- Museum number
Allegory of salvation and damnation; a sheet of sketches including an image combining a ship and a church (representing the Christian church), at right devils with wings or tails, at left figures kneeling before a crowned female figure seated on a throne
Pen and brown ink
Verso: Allegory of the way of life and the way of death; sheet of sketches including a landscape with oxen pulling a cart towards the entrance of a church or castle, below two figures in a chariot, pulled by a pig and another animal
Pen and brown ink
- Production date
- 1490-1497 (circa)
Height: 208 millimetres
Width: 285 millimetres
- Curator's comments
- Summary of J.Rowlands, 'Drawings by German Artists and Artists from German-speaking regions of Europe in the Department of Prints and Drawings at the British Museum: the Fifteenth Century, and the Sixteenth Century by Artists born before 1530', London, BM Press, 1993, no. 5:
'The image of the Christian Church as a ship is well known from early Christian writings, and the ideas of human life seen as a voyage towards a spiritual goal in an ark or ship of the Church over a turbulent and dangerous sea is a persistent theme in German poetry from the ‘Ezzolied’ of c.1060 to the mystical ‘Lieder’ of the late middle ages. It was also the subject of a series of sermons by Johannes Geiler von Kaysersberg (1445-1510), first preached in Strassburg, the probable home town of the Master of the Drapery Studies, in 1501. A woodcut illustrating Geiler's allegory of the Ship of Salvation appears on a separately printed sheet inserted into ‘Das Schiff des Heils’ by Johann Maier von Eck (1486-1543), published in Strassburg in 1512 (G. Llompart, 'Gesamm. Aufsätze', xxv, 1970, pp. 311ff., pl. 6; incorrectly dated 1507), but its composition bears no strong resemblance to the present sheet.
Pictorial representations of the Ship of the Church during the fifteenth century are not uncommon, but they are not usually shown in conjunction with representations of the Vices, as seen here. They often display a figure of Christ on the Cross as a mast, which is present in this composition, but instead of showing an actual building of a church, the ship is more usually filled with figures who represent the faithful on their voyage to salvation (see ‘Lexikon der christ. Ikonog’., iv, pp. 61-67). An anonymous woodcut of a German Romanesque church in a ship, entitled ‘Ecclesia in navi cum suis remis inclinata fluctuante’, which appears in Johannes Lichtenberger’s ‘Pronosticatio in Latino’, was published in Strassburg in 1488 (facsimile edited by W. Harry Rylands, Manchester, 1890, signature B.i, with colour reproduction at end), but its design is much simpler than the present sheet.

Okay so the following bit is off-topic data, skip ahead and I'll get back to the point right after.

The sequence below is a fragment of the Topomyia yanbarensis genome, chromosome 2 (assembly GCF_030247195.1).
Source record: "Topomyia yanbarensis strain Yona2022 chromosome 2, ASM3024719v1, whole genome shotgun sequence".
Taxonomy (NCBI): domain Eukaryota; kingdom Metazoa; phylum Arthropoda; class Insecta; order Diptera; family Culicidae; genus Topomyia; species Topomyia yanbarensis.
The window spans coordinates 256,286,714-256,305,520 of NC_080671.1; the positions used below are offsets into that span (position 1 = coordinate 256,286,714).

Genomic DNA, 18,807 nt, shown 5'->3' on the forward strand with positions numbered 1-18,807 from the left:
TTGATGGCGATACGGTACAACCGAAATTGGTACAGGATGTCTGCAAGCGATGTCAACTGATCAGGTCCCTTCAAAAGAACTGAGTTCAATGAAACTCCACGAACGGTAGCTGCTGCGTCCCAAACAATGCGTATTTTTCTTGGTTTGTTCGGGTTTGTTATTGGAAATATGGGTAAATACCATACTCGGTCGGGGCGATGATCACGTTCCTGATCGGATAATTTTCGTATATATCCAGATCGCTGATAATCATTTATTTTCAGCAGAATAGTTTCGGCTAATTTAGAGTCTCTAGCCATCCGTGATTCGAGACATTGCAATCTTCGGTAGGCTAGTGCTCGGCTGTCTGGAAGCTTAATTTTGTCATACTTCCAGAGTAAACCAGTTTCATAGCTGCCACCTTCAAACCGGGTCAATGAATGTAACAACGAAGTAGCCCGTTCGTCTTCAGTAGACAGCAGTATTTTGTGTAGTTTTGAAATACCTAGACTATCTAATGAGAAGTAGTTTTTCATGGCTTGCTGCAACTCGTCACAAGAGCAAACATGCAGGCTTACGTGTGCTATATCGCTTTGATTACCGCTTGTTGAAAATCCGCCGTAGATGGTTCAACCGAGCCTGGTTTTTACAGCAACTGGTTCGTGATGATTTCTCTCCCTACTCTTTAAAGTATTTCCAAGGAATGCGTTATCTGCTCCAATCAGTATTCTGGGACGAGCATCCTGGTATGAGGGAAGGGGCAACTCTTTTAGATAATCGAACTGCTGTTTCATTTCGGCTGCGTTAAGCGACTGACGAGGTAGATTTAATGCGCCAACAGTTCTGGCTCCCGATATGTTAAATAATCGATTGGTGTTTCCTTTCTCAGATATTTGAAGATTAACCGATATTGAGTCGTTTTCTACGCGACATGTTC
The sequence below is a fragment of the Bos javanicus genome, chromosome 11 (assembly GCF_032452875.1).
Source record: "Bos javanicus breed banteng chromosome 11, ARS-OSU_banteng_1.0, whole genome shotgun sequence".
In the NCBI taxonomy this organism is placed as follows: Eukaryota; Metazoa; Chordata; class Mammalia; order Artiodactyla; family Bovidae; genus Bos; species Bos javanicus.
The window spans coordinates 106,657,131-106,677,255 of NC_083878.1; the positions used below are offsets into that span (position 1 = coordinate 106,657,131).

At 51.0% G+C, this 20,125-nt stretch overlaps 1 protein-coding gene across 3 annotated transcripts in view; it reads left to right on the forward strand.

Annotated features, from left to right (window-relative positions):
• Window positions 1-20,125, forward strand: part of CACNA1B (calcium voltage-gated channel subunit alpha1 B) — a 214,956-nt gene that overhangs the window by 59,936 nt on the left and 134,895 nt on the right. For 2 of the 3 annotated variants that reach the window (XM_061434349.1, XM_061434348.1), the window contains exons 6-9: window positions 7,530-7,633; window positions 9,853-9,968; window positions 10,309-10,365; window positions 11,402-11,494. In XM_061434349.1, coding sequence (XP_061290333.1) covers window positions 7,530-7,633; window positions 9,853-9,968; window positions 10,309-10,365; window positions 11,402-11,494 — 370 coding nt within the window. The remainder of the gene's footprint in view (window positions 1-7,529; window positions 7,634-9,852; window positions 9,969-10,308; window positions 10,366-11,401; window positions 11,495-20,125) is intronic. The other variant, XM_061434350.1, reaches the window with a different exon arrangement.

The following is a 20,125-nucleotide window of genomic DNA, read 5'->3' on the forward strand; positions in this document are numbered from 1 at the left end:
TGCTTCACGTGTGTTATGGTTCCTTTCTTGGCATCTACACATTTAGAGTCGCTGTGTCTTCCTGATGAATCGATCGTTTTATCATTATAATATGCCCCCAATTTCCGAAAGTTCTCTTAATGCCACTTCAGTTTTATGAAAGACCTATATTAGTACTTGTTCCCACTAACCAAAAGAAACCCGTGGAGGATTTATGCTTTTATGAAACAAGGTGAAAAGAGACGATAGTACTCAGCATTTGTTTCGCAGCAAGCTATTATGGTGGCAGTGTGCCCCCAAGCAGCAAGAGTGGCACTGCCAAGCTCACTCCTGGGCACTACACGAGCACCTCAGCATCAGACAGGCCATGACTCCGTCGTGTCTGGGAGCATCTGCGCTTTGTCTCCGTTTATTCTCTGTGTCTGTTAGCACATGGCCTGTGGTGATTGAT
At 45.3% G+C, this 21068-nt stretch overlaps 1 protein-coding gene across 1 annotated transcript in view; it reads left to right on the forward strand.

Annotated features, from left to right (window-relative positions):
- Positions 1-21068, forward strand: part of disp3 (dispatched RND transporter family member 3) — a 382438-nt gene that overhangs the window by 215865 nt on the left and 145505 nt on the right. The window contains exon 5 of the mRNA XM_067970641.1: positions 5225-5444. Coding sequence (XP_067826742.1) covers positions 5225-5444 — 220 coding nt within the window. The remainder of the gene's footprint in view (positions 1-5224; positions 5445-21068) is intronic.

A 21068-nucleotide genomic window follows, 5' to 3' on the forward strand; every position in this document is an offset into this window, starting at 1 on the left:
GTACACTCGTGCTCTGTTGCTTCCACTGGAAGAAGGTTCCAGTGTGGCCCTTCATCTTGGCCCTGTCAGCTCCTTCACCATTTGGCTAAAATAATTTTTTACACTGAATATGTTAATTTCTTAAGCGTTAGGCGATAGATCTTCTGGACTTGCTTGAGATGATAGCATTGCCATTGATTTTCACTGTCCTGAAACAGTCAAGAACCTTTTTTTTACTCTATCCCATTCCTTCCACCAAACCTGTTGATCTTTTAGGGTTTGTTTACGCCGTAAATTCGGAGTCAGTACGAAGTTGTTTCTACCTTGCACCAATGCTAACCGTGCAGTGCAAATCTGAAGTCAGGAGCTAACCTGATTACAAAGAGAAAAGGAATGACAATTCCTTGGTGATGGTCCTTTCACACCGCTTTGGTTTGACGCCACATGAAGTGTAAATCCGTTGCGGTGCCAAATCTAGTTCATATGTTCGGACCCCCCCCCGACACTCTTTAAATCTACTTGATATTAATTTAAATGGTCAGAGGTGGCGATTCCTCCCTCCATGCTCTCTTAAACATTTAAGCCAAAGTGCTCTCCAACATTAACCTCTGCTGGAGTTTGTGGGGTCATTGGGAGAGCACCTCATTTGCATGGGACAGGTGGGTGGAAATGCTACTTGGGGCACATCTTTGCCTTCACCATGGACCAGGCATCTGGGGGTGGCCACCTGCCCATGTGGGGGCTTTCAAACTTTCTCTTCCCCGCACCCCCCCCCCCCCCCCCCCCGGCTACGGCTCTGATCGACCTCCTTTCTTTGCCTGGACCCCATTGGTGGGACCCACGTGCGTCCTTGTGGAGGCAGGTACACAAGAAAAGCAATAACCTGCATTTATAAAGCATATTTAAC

Winkler suggested that this composition derives from a Netherlandish work, probably of the 1480s or 1490s, which is otherwise unknown. The devils are reminiscent of the style of Hieronymus Bosch (c. 1450-1516); the motif of a figure seated under a canopy on the left-hand side of the recto is similar to that seen in the work of early Netherlandish artists such as the Master of Flémalle; and the type of Gothic architecture depicted is inspired by Netherlandish or French, not German buildings. The technique of the drawings and their inscriptions, some of which are in German, are, however, typical of the Master of the Drapery Studies. Similar inscriptions are seen on his drawing of the ‘Last Judgement’ in Paris (Bibliothèque Nationale, inv. no. L.2; Lugt, ‘Bibl. Nat’., pls. ii, iii) which also appears to be done after a Netherlandish work.
The composition of a sixteenth-century Spanish painting, the ‘Ship of the Church’ in the Monasterio de las Descalzas Reales, Madrid, also bears some influence of Bosch and displays some similar ideas to the recto of 1847,0306.12 (G. Llompart, ‘Gesamm. Aufsätze’, xxv, 1970, pp. 324ff., pl. 7). In particular, the 'port' of salvation on the left plays an equivalent role in the painting to that of the seated figure who receives the blessed on the left of the recto of 1847,0306.12.
The biblical source for the subject on the verso is Matthew vii, 13, and to some extent Luke xiii, 24.'
Roth (1988, p.186) groups the drawing together with fourteen other drawings of religious compositions which are all notable for a strong Netherlandish influence and were probably done in the 1490s.
Watermark: fleur-de-lis within a crowned shield, repr. in Rowlands, i, p.267 (similar to Piccard, ii, 1175)
Lit from Rowlands 1993: F. Winkler, Wallraf Jahrbuch, NF, i, 1930, pp. 134, 152, pl. 132 (verso); BM Dürer and Holbein, pp. 423, no. 21, repr.
Further lit: M.Roth, unpublished dissertation, 'Die Zeichnungen des 'Meisters der Coburger Rundblätter', Berlin, 1988, no. 73,
- Not on display
- Exhibition history
1988, July-Oct, BM, Age of Dürer & Holbein, no. 21
2014/15 Dec-Feb, BM, (Con)textual Readings: Word and Image
- Acquisition date
- Prints and Drawings
- Registration number